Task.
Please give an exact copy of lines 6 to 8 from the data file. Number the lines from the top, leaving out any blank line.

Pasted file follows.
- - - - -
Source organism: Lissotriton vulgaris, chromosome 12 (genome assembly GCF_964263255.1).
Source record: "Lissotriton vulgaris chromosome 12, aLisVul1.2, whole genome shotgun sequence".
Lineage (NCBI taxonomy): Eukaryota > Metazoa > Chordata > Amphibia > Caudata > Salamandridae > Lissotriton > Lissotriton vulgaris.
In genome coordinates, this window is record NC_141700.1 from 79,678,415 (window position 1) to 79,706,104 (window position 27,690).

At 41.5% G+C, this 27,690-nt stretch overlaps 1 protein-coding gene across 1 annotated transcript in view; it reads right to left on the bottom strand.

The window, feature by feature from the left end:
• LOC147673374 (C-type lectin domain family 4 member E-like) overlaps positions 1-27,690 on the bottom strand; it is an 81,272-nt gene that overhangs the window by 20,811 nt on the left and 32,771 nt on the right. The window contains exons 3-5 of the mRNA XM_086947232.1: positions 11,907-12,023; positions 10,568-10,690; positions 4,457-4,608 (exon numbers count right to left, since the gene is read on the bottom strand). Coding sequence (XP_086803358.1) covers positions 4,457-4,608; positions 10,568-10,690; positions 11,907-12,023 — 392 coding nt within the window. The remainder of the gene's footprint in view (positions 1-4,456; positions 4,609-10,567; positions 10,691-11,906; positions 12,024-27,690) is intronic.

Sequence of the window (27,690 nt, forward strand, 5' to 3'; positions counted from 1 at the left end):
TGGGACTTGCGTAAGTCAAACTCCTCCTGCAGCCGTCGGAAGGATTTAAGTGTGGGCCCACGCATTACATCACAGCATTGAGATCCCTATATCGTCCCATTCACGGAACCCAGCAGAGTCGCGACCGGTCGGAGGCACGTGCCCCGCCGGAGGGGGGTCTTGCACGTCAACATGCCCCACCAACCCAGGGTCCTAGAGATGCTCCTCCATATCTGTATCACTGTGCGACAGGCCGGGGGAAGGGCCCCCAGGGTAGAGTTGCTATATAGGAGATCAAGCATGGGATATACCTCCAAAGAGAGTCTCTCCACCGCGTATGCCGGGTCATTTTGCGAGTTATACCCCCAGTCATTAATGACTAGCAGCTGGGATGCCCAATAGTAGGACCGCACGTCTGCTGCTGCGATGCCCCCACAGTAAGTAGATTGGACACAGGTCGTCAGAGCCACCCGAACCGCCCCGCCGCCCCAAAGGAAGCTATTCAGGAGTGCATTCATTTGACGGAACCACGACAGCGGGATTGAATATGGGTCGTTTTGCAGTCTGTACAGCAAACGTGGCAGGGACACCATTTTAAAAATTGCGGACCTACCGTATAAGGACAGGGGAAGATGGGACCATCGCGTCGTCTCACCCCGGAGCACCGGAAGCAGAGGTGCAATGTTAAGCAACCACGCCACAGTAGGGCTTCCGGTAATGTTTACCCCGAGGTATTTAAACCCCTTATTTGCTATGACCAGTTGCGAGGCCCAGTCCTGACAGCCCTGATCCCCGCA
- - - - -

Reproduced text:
The window, feature by feature from the left end:
• LOC147673374 (C-type lectin domain family 4 member E-like) overlaps positions 1-27,690 on the bottom strand; it is an 81,272-nt gene that overhangs the window by 20,811 nt on the left and 32,771 nt on the right. The window contains exons 3-5 of the mRNA XM_086947232.1: positions 11,907-12,023; positions 10,568-10,690; positions 4,457-4,608 (exon numbers count right to left, since the gene is read on the bottom strand). Coding sequence (XP_086803358.1) covers positions 4,457-4,608; positions 10,568-10,690; positions 11,907-12,023 — 392 coding nt within the window. The remainder of the gene's footprint in view (positions 1-4,456; positions 4,609-10,567; positions 10,691-11,906; positions 12,024-27,690) is intronic.

Sequence of the window (27,690 nt, forward strand, 5' to 3'; positions counted from 1 at the left end):